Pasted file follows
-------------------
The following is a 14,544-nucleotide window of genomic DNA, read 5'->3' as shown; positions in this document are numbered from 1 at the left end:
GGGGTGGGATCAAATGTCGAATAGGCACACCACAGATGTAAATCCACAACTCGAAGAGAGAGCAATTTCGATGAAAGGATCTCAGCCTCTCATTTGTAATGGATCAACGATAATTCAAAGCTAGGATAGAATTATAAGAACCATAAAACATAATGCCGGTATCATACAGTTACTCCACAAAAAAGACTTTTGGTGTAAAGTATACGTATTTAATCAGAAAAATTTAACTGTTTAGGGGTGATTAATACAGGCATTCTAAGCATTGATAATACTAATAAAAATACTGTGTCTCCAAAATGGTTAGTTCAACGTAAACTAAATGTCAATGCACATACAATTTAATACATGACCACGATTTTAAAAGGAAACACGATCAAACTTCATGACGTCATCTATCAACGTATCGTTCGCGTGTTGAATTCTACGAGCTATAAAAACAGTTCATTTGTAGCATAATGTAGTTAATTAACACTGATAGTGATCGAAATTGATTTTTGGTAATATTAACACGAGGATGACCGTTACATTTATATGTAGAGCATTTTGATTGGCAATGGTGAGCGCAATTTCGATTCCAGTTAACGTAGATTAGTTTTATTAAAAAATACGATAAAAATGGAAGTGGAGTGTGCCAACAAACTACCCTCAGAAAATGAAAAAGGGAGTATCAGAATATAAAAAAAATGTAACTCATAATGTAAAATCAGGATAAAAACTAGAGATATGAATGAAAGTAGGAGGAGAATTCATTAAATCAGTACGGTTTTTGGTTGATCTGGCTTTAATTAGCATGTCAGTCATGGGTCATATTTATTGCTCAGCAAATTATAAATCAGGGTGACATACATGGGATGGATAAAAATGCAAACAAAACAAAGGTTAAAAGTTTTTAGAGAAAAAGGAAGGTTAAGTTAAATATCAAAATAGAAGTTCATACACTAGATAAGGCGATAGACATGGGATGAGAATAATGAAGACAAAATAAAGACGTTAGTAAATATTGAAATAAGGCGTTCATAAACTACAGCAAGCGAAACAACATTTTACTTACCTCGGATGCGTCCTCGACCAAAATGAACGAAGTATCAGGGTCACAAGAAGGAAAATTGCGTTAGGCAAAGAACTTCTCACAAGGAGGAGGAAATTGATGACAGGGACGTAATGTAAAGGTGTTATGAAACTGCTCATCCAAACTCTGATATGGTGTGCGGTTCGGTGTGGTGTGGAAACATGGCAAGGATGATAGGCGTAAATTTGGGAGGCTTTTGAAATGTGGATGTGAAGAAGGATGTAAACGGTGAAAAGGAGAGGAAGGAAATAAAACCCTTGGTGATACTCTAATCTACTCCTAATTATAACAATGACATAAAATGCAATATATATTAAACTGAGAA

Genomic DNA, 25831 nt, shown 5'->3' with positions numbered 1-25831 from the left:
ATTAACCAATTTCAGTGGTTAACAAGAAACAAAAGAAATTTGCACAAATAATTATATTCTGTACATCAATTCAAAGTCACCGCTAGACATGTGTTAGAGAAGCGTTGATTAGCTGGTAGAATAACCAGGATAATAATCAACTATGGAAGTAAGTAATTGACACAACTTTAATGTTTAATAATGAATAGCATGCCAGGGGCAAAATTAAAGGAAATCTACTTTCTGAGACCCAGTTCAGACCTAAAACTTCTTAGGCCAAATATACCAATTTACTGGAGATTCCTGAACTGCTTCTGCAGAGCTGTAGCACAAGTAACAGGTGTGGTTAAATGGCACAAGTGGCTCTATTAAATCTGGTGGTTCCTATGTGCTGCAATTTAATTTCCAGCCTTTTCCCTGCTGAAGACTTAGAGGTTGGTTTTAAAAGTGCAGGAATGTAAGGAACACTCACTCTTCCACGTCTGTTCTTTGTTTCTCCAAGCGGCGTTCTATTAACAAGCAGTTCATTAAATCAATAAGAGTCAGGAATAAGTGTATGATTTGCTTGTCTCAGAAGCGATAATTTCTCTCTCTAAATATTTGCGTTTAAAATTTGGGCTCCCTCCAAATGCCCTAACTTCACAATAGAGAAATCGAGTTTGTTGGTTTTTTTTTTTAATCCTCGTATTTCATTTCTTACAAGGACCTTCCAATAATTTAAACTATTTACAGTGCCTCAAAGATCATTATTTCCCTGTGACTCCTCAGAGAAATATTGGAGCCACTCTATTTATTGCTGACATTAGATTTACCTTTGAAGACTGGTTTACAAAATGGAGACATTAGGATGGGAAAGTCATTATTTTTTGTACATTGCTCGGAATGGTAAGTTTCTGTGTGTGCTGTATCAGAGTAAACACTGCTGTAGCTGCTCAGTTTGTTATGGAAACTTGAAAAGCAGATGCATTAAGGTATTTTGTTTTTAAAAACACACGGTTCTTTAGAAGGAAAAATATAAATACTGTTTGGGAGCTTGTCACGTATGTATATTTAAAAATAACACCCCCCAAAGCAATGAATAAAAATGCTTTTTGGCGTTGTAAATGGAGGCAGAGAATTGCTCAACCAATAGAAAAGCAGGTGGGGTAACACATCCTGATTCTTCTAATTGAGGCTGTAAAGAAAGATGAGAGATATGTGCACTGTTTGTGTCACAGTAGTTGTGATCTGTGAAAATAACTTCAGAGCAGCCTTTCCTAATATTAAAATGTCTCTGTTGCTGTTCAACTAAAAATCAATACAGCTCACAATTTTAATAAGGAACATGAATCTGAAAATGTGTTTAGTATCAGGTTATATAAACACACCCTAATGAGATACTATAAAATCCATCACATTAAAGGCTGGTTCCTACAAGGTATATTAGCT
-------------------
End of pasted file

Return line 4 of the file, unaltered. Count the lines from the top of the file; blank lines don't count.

ATTAACCAATTTCAGTGGTTAACAAGAAACAAAAGAAATTTGCACAAATAATTATATTCTGTACATCAATTCAAAGTCACCGCTAGACATGTGTTAGAGAAGCGTTGATTAGCTGGTAGAATAACCAGGATAATAATCAACTATGGAAGTAAGTAATTGACACAACTTTAATGTTTAATAATGAATAGCATGCCAGGGGCAAAATTAAAGGAAATCTACTTTCTGAGACCCAGTTCAGACCTAAAACTTCTTAGGCCAAATATACCAATTTACTGGAGATTCCTGAACTGCTTCTGCAGAGCTGTAGCACAAGTAACAGGTGTGGTTAAATGGCACAAGTGGCTCTATTAAATCTGGTGGTTCCTATGTGCTGCAATTTAATTTCCAGCCTTTTCCCTGCTGAAGACTTAGAGGTTGGTTTTAAAAGTGCAGGAATGTAAGGAACACTCACTCTTCCACGTCTGTTCTTTGTTTCTCCAAGCGGCGTTCTATTAACAAGCAGTTCATTAAATCAATAAGAGTCAGGAATAAGTGTATGATTTGCTTGTCTCAGAAGCGATAATTTCTCTCTCTAAATATTTGCGTTTAAAATTTGGGCTCCCTCCAAATGCCCTAACTTCACAATAGAGAAATCGAGTTTGTTGGTTTTTTTTTTTAATCCTCGTATTTCATTTCTTACAAGGACCTTCCAATAATTTAAACTATTTACAGTGCCTCAAAGATCATTATTTCCCTGTGACTCCTCAGAGAAATATTGGAGCCACTCTATTTATTGCTGACATTAGATTTACCTTTGAAGACTGGTTTACAAAATGGAGACATTAGGATGGGAAAGTCATTATTTTTTGTACATTGCTCGGAATGGTAAGTTTCTGTGTGTGCTGTATCAGAGTAAACACTGCTGTAGCTGCTCAGTTTGTTATGGAAACTTGAAAAGCAGATGCATTAAGGTATTTTGTTTTTAAAAACACACGGTTCTTTAGAAGGAAAAATATAAATACTGTTTGGGAGCTTGTCACGTATGTATATTTAAAAATAACACCCCCCAAAGCAATGAATAAAAATGCTTTTTGGCGTTGTAAATGGAGGCAGAGAATTGCTCAACCAATAGAAAAGCAGGTGGGGTAACACATCCTGATTCTTCTAATTGAGGCTGTAAAGAAAGATGAGAGATATGTGCACTGTTTGTGTCACAGTAGTTGTGATCTGTGAAAATAACTTCAGAGCAGCCTTTCCTAATATTAAAATGTCTCTGTTGCTGTTCAACTAAAAATCAATACAGCTCACAATTTTAATAAGGAACATGAATCTGAAAATGTGTTTAGTATCAGGTTATATAAACACACCCTAATGAGATACTATAAAATCCATCACATTAAAGGCTGGTTCCTACAAGGTATATTAGCT